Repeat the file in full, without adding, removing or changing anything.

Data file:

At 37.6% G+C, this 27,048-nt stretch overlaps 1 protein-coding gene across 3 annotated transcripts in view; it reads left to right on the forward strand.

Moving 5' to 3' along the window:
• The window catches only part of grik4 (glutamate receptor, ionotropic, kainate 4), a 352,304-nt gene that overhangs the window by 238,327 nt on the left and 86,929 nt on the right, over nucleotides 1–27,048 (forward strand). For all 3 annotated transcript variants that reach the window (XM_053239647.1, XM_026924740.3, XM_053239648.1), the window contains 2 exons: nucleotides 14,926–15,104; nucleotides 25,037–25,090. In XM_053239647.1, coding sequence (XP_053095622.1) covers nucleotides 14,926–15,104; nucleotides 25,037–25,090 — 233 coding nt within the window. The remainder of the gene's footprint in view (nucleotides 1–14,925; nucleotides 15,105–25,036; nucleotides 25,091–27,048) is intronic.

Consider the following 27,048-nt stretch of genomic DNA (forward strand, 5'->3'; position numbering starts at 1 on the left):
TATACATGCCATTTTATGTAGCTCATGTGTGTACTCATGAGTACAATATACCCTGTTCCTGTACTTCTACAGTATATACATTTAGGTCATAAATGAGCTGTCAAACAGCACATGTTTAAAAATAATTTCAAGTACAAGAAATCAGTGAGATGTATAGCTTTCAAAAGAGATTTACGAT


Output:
At 37.6% G+C, this 27,048-nt stretch overlaps 1 protein-coding gene across 3 annotated transcripts in view; it reads left to right on the forward strand.

Moving 5' to 3' along the window:
• The window catches only part of grik4 (glutamate receptor, ionotropic, kainate 4), a 352,304-nt gene that overhangs the window by 238,327 nt on the left and 86,929 nt on the right, over nucleotides 1–27,048 (forward strand). For all 3 annotated transcript variants that reach the window (XM_053239647.1, XM_026924740.3, XM_053239648.1), the window contains 2 exons: nucleotides 14,926–15,104; nucleotides 25,037–25,090. In XM_053239647.1, coding sequence (XP_053095622.1) covers nucleotides 14,926–15,104; nucleotides 25,037–25,090 — 233 coding nt within the window. The remainder of the gene's footprint in view (nucleotides 1–14,925; nucleotides 15,105–25,036; nucleotides 25,091–27,048) is intronic.

Consider the following 27,048-nt stretch of genomic DNA (forward strand, 5'->3'; position numbering starts at 1 on the left):
TATACATGCCATTTTATGTAGCTCATGTGTGTACTCATGAGTACAATATACCCTGTTCCTGTACTTCTACAGTATATACATTTAGGTCATAAATGAGCTGTCAAACAGCACATGTTTAAAAATAATTTCAAGTACAAGAAATCAGTGAGATGTATAGCTTTCAAAAGAGATTTACGAT